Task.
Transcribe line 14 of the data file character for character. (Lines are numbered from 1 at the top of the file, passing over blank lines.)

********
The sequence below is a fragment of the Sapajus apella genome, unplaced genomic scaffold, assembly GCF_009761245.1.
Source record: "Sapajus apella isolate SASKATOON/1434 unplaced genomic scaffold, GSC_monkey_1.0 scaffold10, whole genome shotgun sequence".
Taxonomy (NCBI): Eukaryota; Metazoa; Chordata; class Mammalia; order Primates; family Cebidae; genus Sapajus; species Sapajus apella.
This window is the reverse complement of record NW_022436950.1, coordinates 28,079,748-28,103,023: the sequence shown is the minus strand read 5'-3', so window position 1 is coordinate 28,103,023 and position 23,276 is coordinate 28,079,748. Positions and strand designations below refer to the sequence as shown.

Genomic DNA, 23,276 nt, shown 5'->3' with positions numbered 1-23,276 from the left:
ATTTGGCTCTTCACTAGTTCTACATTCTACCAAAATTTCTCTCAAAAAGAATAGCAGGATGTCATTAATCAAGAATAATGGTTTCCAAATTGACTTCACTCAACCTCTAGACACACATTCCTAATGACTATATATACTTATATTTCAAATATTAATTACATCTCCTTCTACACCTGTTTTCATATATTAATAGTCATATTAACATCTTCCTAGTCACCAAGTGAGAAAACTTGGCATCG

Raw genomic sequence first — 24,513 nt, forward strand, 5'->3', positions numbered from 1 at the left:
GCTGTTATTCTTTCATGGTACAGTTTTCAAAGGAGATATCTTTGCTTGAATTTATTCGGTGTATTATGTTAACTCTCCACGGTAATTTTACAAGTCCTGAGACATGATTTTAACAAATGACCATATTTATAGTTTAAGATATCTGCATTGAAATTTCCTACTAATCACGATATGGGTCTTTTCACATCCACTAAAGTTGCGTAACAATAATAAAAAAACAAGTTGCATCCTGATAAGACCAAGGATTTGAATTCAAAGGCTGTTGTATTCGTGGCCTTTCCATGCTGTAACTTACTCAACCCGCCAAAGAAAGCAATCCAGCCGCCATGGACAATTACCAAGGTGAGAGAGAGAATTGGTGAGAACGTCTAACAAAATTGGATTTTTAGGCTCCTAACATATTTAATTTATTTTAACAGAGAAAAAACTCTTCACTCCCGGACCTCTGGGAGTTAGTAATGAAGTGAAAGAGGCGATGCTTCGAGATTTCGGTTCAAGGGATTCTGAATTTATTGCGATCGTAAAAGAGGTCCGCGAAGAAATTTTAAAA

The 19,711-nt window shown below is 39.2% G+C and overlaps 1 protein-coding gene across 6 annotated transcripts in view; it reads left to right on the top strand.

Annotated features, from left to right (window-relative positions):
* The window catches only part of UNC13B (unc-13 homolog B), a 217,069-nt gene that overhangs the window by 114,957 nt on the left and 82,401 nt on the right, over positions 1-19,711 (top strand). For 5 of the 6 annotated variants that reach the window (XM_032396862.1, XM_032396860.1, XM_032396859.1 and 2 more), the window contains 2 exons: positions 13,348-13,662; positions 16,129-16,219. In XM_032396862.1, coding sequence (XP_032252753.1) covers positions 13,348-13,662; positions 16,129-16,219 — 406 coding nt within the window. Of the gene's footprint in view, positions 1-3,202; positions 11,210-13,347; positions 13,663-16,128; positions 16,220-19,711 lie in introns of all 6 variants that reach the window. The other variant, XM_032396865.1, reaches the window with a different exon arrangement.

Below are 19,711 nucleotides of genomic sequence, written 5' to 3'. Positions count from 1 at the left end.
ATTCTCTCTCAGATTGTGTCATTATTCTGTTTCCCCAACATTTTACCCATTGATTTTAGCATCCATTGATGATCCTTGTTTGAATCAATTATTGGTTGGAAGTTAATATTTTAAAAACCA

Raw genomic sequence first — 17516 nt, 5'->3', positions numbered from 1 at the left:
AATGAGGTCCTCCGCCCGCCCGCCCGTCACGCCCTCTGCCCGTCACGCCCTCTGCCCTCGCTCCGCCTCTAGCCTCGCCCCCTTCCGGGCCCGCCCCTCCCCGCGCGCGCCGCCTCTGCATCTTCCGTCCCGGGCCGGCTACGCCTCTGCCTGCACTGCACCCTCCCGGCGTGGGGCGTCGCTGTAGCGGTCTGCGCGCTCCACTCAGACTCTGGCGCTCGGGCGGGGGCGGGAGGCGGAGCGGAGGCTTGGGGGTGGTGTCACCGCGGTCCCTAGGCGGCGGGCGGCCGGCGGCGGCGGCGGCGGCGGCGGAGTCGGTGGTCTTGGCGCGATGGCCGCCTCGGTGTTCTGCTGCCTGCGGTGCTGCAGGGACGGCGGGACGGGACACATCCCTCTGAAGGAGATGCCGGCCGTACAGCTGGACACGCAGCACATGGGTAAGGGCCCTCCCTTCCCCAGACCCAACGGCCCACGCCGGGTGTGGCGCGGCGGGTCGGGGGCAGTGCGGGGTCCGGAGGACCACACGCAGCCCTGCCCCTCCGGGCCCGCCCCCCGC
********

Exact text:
Raw genomic sequence first — 17516 nt, 5'->3', positions numbered from 1 at the left: